My in-laws celebrated their 50th wedding anniversary last weekend and asked me to be the "official photographer" (I own a camera and I was willing.) My parents celebrated their 50th wedding anniversary last year.

Fifty years is a LONG time to be married these days. That's more years than lots of people stay married in MONTHS!

Thursday, September 04, 2008


Palin or Obama. There's your choices.
sarah_palin obama

Tuesday, September 02, 2008

Northern California Trip - Pt 5

NCA_21_MuirBeachFrom the beginning, our intentions for this trip had been to see all or as many of the lighthouses along Hwy 1 as possible and to visit the Redwood National Forest north of Eureka. After a few days into our trip, we realized things probably weren't going to work out as we had planned. First of all, we hadn't counted on the amount of time required to get from Point A to Point B. A distance of 20 miles back home means about 20 minutes driving. Along the California coast? Double or triple that, due to the narrow highway, the enormous number of turns and switchbacks. Second, there's all of the breathtaking turnouts that overlook the Pacific ocean. You HAVE to stop! By mid-week we gave into the notion that we weren't going to make the National Forest, so we spent a little more time than planned on the Avenue of the Giants (see previous post).

Another factor in our "shortened" trip were the brush fires that had inendated Northern California. We saw lots of firetrucks on the highways, but had yet to really see any of the fires or their effects--except for a few areas that were a bit hazey. It wasn't until we moved over to Highway 101 heading into Eureka that we could actually smell smoke. We had planned on spending the day in the Eureka/Arcata area, then cutting across to Interstate 5 Saturday morning, then on in to Sacramento for our flight home. Friday morning we discovered that Hwy 299 was closed to traffic in a couple of places due to the fires. Our best bet was to backtrack on 101 to just below Fort Bragg--where we had been two days before--then cut across on Hwy 20. So, in light of circumstances, we decided to make a quick tour through downtown Eureka, hop up to Arcata and then start heading south.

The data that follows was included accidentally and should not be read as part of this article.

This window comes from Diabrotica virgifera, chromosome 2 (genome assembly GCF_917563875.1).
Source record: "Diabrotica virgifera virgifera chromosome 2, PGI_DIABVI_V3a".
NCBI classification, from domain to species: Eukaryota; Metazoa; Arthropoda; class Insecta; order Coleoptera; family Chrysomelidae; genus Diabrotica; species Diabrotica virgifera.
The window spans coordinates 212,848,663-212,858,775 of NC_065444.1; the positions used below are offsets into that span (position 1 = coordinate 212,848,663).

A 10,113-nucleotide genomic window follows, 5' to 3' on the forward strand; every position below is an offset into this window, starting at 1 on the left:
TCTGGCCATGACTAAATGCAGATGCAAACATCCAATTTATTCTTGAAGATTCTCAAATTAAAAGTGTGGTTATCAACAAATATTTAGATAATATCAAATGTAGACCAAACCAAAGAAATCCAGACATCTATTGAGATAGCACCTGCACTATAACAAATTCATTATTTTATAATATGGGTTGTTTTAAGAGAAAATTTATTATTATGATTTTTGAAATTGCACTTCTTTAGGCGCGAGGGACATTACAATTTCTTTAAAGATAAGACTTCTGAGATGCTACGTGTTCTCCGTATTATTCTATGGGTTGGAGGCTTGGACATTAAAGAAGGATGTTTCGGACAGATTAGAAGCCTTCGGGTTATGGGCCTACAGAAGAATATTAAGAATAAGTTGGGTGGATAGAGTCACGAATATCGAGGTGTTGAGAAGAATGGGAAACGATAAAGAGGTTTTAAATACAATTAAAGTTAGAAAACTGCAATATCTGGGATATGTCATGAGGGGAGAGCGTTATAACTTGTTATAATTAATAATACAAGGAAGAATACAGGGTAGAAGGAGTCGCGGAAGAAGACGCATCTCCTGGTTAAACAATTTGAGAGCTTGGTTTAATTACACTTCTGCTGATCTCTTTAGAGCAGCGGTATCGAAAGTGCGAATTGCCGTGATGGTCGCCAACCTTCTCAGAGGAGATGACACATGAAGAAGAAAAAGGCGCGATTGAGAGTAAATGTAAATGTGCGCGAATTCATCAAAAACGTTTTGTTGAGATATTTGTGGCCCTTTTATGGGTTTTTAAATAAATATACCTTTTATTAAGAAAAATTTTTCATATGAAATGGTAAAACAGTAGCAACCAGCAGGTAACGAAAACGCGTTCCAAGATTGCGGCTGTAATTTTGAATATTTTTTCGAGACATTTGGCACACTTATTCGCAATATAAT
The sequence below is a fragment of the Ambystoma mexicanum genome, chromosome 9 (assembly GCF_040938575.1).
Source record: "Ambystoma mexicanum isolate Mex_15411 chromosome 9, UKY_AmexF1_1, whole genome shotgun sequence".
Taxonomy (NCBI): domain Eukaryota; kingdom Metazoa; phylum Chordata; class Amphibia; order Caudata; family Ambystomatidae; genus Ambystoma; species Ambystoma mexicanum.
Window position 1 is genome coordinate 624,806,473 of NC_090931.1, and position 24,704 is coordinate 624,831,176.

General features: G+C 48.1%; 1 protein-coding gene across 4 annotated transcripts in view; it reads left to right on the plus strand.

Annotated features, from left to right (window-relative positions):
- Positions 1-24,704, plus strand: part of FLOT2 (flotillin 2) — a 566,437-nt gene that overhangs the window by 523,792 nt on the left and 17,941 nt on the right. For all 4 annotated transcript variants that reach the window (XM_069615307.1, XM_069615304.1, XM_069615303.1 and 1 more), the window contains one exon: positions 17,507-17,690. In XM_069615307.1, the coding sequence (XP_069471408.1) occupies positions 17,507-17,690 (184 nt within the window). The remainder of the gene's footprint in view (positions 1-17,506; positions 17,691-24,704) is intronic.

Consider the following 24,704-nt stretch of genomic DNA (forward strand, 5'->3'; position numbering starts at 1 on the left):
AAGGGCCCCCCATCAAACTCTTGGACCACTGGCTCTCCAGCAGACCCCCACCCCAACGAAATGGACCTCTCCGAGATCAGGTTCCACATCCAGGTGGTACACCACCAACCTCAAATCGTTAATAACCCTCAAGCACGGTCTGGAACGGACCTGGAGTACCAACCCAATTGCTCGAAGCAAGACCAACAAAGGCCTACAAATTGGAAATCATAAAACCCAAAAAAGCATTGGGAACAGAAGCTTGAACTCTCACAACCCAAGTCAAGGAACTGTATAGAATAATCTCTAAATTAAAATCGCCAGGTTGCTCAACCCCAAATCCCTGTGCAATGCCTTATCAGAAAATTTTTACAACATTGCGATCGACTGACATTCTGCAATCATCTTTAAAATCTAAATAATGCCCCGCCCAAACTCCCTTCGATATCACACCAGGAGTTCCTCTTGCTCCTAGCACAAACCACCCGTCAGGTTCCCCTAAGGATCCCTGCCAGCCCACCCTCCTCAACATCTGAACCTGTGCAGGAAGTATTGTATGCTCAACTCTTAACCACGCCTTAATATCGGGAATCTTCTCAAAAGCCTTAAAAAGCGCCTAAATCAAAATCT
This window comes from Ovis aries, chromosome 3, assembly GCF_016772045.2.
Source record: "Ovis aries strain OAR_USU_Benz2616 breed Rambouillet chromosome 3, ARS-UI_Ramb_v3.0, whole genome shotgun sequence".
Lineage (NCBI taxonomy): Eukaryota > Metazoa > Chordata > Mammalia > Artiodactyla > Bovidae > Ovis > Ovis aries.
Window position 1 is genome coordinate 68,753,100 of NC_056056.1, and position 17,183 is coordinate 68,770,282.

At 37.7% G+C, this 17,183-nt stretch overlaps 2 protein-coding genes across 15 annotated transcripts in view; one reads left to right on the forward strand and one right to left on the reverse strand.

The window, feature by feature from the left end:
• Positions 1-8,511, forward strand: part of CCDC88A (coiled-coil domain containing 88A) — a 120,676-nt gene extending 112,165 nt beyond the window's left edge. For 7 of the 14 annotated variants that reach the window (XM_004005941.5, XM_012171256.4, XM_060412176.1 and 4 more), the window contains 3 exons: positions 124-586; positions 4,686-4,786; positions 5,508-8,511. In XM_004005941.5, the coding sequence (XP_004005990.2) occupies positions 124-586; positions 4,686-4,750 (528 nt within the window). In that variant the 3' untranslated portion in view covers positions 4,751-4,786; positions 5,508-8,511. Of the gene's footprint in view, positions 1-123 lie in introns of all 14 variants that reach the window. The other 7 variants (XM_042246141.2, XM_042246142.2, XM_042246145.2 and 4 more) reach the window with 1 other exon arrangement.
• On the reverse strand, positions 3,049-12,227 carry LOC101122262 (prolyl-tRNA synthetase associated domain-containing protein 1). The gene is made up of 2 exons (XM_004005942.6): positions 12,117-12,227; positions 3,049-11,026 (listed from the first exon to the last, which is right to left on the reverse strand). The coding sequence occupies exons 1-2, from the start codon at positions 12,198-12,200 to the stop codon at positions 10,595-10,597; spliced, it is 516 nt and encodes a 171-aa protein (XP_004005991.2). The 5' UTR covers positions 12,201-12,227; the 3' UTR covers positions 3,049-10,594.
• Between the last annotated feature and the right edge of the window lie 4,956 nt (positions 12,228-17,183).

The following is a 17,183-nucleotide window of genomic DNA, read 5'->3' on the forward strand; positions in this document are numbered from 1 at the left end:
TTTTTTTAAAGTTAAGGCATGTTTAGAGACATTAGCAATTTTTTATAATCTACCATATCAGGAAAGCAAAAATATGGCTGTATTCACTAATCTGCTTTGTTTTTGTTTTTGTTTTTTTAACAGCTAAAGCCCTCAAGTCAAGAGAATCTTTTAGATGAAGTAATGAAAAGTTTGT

Ingomar Club - EurekaEureka, California was founded in 1850 as a shipping center for the Trinty gold mines. The town is said to be one of the finest and largest collections of Victorian homes in the world. One of the most unique is the former home of William Carson, built in 1885. The Ingomar Club purchased the building in 1950. To my knowledge, the Club is not open to the public for tours.

NCA_111_ArcataWe spent about two hours walking around the "Old Town/Boardwalk" area. Lots of shops, art galleries, etc. and just enjoying the cool breeze coming of Humboldt Bay. Heading north, we made the short trip to Arcata--home of Humboldt State University. Arcata has been described as "California's northern hippie outpost," which became obvious to us as we made out way to the town's square. The square is a very nice little "park" surrounded by all kinds of novelty shops and galleries. The abundance of "Obama '08" signs let us know that we were in foreign territory. We sat on a park bench in the square and just watched the people, many of whom appeared to be in a 70's time warp based on their dress/hairstyles. One individual--we never could really determine the gender--entertained us with his/her version of some type of interpretive dance. We saw all we cared to see in Arcata and began the trek toward Sacramento...and home.

It took us the remainder of the day to drive from Arcata to Williams, CA which is about 45 minutes north of Sacramento. We hit several places where traffic was near stand-still due to smoke on the highway. We also passed a couple of "fire camps" where firefighters were staying. The smoke was so thick at one point that you could barely see 25-35 feet in front of the car.

NCA_115_OldSacSaturday morning, we made our way to Sacramento. Since our plane didn't leave until late afternoon, we drove to the "Old Sacramento" area of downtown. Located on the banks of the Sacramento River, this 28-acre Historic Landmark District features plenty of shops, restaurants, and attractions such as the Wells Fargo History museum and the California State Railroad museum. We spent a couple hours and a few more dollars on last-minute souvenirs in the area. After lunch at Joe's Crab Shack, we headed to the airport.

Our flight home was delayed about 4 hours, but we finally landed at Tulsa International around 1:00 AM! It was a GREAT week. Dana and I got to spend some much needed time together and we got to see a part of the country that neither of us had ever seen. Some day, I hope we can return to Northern California and visit Yosemite National Park.